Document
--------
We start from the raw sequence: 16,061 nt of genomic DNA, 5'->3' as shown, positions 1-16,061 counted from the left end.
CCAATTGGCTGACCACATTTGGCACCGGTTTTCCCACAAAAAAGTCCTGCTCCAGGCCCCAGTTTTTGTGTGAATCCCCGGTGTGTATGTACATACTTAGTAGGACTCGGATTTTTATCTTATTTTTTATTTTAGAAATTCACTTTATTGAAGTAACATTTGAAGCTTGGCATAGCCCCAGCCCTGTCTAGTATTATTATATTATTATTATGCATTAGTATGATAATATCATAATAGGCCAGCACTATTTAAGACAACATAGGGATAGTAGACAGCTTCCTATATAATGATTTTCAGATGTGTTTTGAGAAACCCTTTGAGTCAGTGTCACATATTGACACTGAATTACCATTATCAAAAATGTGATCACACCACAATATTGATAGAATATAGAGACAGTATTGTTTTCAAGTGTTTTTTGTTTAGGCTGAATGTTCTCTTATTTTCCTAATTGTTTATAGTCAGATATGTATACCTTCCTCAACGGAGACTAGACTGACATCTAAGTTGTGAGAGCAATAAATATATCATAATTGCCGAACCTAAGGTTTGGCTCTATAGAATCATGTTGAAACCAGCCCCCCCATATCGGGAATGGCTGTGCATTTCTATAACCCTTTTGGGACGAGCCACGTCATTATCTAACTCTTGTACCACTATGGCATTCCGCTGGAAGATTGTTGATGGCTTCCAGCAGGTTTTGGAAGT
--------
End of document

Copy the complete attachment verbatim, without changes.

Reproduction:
We start from the raw sequence: 16,061 nt of genomic DNA, 5'->3' as shown, positions 1-16,061 counted from the left end.
CCAATTGGCTGACCACATTTGGCACCGGTTTTCCCACAAAAAAGTCCTGCTCCAGGCCCCAGTTTTTGTGTGAATCCCCGGTGTGTATGTACATACTTAGTAGGACTCGGATTTTTATCTTATTTTTTATTTTAGAAATTCACTTTATTGAAGTAACATTTGAAGCTTGGCATAGCCCCAGCCCTGTCTAGTATTATTATATTATTATTATGCATTAGTATGATAATATCATAATAGGCCAGCACTATTTAAGACAACATAGGGATAGTAGACAGCTTCCTATATAATGATTTTCAGATGTGTTTTGAGAAACCCTTTGAGTCAGTGTCACATATTGACACTGAATTACCATTATCAAAAATGTGATCACACCACAATATTGATAGAATATAGAGACAGTATTGTTTTCAAGTGTTTTTTGTTTAGGCTGAATGTTCTCTTATTTTCCTAATTGTTTATAGTCAGATATGTATACCTTCCTCAACGGAGACTAGACTGACATCTAAGTTGTGAGAGCAATAAATATATCATAATTGCCGAACCTAAGGTTTGGCTCTATAGAATCATGTTGAAACCAGCCCCCCCATATCGGGAATGGCTGTGCATTTCTATAACCCTTTTGGGACGAGCCACGTCATTATCTAACTCTTGTACCACTATGGCATTCCGCTGGAAGATTGTTGATGGCTTCCAGCAGGTTTTGGAAGT